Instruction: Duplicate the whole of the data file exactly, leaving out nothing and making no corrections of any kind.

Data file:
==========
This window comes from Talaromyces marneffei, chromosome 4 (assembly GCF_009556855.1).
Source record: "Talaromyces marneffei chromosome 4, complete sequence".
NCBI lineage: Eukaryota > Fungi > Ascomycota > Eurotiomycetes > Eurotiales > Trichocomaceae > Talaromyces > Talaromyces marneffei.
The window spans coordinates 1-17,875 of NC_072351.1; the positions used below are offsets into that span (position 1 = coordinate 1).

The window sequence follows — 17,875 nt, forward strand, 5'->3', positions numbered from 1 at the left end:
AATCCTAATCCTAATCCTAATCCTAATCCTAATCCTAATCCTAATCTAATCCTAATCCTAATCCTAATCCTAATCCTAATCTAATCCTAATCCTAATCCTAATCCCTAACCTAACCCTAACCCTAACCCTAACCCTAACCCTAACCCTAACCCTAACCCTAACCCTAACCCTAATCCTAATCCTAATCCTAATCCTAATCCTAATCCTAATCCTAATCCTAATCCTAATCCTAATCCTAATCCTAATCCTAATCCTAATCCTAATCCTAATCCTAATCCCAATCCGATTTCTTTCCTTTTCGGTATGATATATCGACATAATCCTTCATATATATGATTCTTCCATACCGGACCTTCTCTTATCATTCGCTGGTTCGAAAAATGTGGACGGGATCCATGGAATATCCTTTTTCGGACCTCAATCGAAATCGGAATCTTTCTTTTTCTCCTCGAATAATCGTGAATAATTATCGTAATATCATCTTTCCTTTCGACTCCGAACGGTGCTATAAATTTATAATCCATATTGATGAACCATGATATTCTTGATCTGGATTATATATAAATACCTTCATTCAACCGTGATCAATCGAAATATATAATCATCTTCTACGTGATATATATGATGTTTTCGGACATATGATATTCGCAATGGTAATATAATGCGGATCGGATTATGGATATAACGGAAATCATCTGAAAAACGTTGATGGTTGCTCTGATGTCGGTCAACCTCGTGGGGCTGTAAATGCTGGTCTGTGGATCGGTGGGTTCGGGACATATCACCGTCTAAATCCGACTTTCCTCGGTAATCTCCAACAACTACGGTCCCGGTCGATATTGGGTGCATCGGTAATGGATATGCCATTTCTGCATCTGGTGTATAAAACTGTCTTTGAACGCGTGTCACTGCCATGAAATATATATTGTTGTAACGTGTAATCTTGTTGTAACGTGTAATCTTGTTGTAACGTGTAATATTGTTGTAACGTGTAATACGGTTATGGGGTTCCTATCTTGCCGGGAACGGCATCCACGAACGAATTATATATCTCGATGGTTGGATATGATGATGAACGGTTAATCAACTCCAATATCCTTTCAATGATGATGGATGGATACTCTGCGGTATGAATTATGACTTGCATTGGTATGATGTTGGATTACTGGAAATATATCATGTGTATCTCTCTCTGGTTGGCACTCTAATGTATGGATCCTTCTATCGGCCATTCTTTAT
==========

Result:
This window comes from Talaromyces marneffei, chromosome 4 (assembly GCF_009556855.1).
Source record: "Talaromyces marneffei chromosome 4, complete sequence".
NCBI lineage: Eukaryota > Fungi > Ascomycota > Eurotiomycetes > Eurotiales > Trichocomaceae > Talaromyces > Talaromyces marneffei.
The window spans coordinates 1-17,875 of NC_072351.1; the positions used below are offsets into that span (position 1 = coordinate 1).

The window sequence follows — 17,875 nt, forward strand, 5'->3', positions numbered from 1 at the left end:
AATCCTAATCCTAATCCTAATCCTAATCCTAATCCTAATCCTAATCTAATCCTAATCCTAATCCTAATCCTAATCCTAATCTAATCCTAATCCTAATCCTAATCCCTAACCTAACCCTAACCCTAACCCTAACCCTAACCCTAACCCTAACCCTAACCCTAACCCTAACCCTAATCCTAATCCTAATCCTAATCCTAATCCTAATCCTAATCCTAATCCTAATCCTAATCCTAATCCTAATCCTAATCCTAATCCTAATCCTAATCCTAATCCTAATCCCAATCCGATTTCTTTCCTTTTCGGTATGATATATCGACATAATCCTTCATATATATGATTCTTCCATACCGGACCTTCTCTTATCATTCGCTGGTTCGAAAAATGTGGACGGGATCCATGGAATATCCTTTTTCGGACCTCAATCGAAATCGGAATCTTTCTTTTTCTCCTCGAATAATCGTGAATAATTATCGTAATATCATCTTTCCTTTCGACTCCGAACGGTGCTATAAATTTATAATCCATATTGATGAACCATGATATTCTTGATCTGGATTATATATAAATACCTTCATTCAACCGTGATCAATCGAAATATATAATCATCTTCTACGTGATATATATGATGTTTTCGGACATATGATATTCGCAATGGTAATATAATGCGGATCGGATTATGGATATAACGGAAATCATCTGAAAAACGTTGATGGTTGCTCTGATGTCGGTCAACCTCGTGGGGCTGTAAATGCTGGTCTGTGGATCGGTGGGTTCGGGACATATCACCGTCTAAATCCGACTTTCCTCGGTAATCTCCAACAACTACGGTCCCGGTCGATATTGGGTGCATCGGTAATGGATATGCCATTTCTGCATCTGGTGTATAAAACTGTCTTTGAACGCGTGTCACTGCCATGAAATATATATTGTTGTAACGTGTAATCTTGTTGTAACGTGTAATCTTGTTGTAACGTGTAATATTGTTGTAACGTGTAATACGGTTATGGGGTTCCTATCTTGCCGGGAACGGCATCCACGAACGAATTATATATCTCGATGGTTGGATATGATGATGAACGGTTAATCAACTCCAATATCCTTTCAATGATGATGGATGGATACTCTGCGGTATGAATTATGACTTGCATTGGTATGATGTTGGATTACTGGAAATATATCATGTGTATCTCTCTCTGGTTGGCACTCTAATGTATGGATCCTTCTATCGGCCATTCTTTAT